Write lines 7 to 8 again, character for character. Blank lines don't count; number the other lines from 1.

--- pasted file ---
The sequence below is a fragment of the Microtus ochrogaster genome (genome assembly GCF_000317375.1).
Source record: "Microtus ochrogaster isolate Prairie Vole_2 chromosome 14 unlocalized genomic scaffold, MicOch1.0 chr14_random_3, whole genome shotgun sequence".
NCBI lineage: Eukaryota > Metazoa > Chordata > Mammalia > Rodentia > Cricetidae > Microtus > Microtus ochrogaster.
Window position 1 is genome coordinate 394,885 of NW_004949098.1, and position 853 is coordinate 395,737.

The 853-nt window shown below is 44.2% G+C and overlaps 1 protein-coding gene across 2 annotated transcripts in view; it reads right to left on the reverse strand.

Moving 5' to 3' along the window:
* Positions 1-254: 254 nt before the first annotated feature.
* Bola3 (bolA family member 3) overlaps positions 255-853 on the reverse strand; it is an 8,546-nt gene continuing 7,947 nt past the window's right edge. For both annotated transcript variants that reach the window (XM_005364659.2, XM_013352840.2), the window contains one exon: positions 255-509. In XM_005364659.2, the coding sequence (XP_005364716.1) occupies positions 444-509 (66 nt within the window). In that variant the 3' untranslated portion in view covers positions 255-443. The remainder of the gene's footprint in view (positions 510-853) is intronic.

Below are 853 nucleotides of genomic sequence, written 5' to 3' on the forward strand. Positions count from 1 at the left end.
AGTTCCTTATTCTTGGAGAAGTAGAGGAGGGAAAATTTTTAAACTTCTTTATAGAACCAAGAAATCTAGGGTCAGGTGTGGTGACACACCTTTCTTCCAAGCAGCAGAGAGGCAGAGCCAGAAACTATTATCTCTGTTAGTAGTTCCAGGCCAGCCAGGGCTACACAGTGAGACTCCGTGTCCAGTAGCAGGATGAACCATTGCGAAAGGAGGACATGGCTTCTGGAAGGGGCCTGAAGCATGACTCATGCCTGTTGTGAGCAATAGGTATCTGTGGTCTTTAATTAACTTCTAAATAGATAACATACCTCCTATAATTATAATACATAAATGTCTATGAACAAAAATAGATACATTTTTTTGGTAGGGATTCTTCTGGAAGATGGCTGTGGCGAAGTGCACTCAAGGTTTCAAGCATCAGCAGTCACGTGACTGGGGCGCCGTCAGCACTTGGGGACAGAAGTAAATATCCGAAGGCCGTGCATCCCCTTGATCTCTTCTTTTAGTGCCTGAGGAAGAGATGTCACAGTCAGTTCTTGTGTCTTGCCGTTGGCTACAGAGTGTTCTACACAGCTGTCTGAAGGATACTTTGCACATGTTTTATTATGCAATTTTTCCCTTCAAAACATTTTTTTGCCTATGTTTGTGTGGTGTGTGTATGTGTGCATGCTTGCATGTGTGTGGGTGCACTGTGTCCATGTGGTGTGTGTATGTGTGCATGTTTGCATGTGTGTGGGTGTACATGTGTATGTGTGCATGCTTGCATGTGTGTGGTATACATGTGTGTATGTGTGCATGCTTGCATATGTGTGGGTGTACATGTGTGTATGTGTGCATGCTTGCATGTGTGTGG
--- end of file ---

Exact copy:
* Positions 1-254: 254 nt before the first annotated feature.
* Bola3 (bolA family member 3) overlaps positions 255-853 on the reverse strand; it is an 8,546-nt gene continuing 7,947 nt past the window's right edge. For both annotated transcript variants that reach the window (XM_005364659.2, XM_013352840.2), the window contains one exon: positions 255-509. In XM_005364659.2, the coding sequence (XP_005364716.1) occupies positions 444-509 (66 nt within the window). In that variant the 3' untranslated portion in view covers positions 255-443. The remainder of the gene's footprint in view (positions 510-853) is intronic.